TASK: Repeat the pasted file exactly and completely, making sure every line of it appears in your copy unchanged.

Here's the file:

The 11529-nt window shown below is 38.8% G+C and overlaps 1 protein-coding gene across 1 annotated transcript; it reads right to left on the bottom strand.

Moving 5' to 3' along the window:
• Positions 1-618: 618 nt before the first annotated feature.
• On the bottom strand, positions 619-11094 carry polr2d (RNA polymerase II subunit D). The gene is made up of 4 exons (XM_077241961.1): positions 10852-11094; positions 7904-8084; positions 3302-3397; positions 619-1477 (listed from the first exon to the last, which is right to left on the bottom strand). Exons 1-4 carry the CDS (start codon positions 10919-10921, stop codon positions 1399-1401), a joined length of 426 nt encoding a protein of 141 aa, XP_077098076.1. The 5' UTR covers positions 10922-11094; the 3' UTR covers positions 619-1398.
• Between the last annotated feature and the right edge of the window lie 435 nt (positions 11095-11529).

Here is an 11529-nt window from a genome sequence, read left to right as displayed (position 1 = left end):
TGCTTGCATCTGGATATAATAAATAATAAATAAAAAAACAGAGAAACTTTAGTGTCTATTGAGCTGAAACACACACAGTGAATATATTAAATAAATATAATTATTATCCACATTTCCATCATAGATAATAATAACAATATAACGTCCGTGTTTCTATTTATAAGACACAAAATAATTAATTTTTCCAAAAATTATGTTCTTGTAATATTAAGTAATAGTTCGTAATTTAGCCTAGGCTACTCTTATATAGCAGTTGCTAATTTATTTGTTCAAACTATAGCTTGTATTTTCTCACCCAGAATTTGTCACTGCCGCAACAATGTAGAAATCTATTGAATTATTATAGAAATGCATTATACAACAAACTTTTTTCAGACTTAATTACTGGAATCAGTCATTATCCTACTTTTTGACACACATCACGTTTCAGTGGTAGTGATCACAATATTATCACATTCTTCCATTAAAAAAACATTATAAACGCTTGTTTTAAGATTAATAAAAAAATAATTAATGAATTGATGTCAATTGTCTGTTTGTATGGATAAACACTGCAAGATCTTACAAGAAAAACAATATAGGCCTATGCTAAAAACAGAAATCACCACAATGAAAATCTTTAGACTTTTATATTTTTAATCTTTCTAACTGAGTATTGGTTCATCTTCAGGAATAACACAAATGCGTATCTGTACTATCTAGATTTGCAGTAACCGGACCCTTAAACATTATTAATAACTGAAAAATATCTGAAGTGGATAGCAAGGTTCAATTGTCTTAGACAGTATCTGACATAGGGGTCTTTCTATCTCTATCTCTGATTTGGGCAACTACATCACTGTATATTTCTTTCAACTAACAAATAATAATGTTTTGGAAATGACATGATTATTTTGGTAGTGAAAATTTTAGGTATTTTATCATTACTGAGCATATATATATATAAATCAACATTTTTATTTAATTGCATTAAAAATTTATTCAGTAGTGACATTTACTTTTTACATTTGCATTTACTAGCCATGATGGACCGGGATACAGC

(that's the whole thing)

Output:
The 11529-nt window shown below is 38.8% G+C and overlaps 1 protein-coding gene across 1 annotated transcript; it reads right to left on the bottom strand.

Moving 5' to 3' along the window:
• Positions 1-618: 618 nt before the first annotated feature.
• On the bottom strand, positions 619-11094 carry polr2d (RNA polymerase II subunit D). The gene is made up of 4 exons (XM_077241961.1): positions 10852-11094; positions 7904-8084; positions 3302-3397; positions 619-1477 (listed from the first exon to the last, which is right to left on the bottom strand). Exons 1-4 carry the CDS (start codon positions 10919-10921, stop codon positions 1399-1401), a joined length of 426 nt encoding a protein of 141 aa, XP_077098076.1. The 5' UTR covers positions 10922-11094; the 3' UTR covers positions 619-1398.
• Between the last annotated feature and the right edge of the window lie 435 nt (positions 11095-11529).

Here is an 11529-nt window from a genome sequence, read left to right as displayed (position 1 = left end):
TGCTTGCATCTGGATATAATAAATAATAAATAAAAAAACAGAGAAACTTTAGTGTCTATTGAGCTGAAACACACACAGTGAATATATTAAATAAATATAATTATTATCCACATTTCCATCATAGATAATAATAACAATATAACGTCCGTGTTTCTATTTATAAGACACAAAATAATTAATTTTTCCAAAAATTATGTTCTTGTAATATTAAGTAATAGTTCGTAATTTAGCCTAGGCTACTCTTATATAGCAGTTGCTAATTTATTTGTTCAAACTATAGCTTGTATTTTCTCACCCAGAATTTGTCACTGCCGCAACAATGTAGAAATCTATTGAATTATTATAGAAATGCATTATACAACAAACTTTTTTCAGACTTAATTACTGGAATCAGTCATTATCCTACTTTTTGACACACATCACGTTTCAGTGGTAGTGATCACAATATTATCACATTCTTCCATTAAAAAAACATTATAAACGCTTGTTTTAAGATTAATAAAAAAATAATTAATGAATTGATGTCAATTGTCTGTTTGTATGGATAAACACTGCAAGATCTTACAAGAAAAACAATATAGGCCTATGCTAAAAACAGAAATCACCACAATGAAAATCTTTAGACTTTTATATTTTTAATCTTTCTAACTGAGTATTGGTTCATCTTCAGGAATAACACAAATGCGTATCTGTACTATCTAGATTTGCAGTAACCGGACCCTTAAACATTATTAATAACTGAAAAATATCTGAAGTGGATAGCAAGGTTCAATTGTCTTAGACAGTATCTGACATAGGGGTCTTTCTATCTCTATCTCTGATTTGGGCAACTACATCACTGTATATTTCTTTCAACTAACAAATAATAATGTTTTGGAAATGACATGATTATTTTGGTAGTGAAAATTTTAGGTATTTTATCATTACTGAGCATATATATATATAAATCAACATTTTTATTTAATTGCATTAAAAATTTATTCAGTAGTGACATTTACTTTTTACATTTGCATTTACTAGCCATGATGGACCGGGATACAGC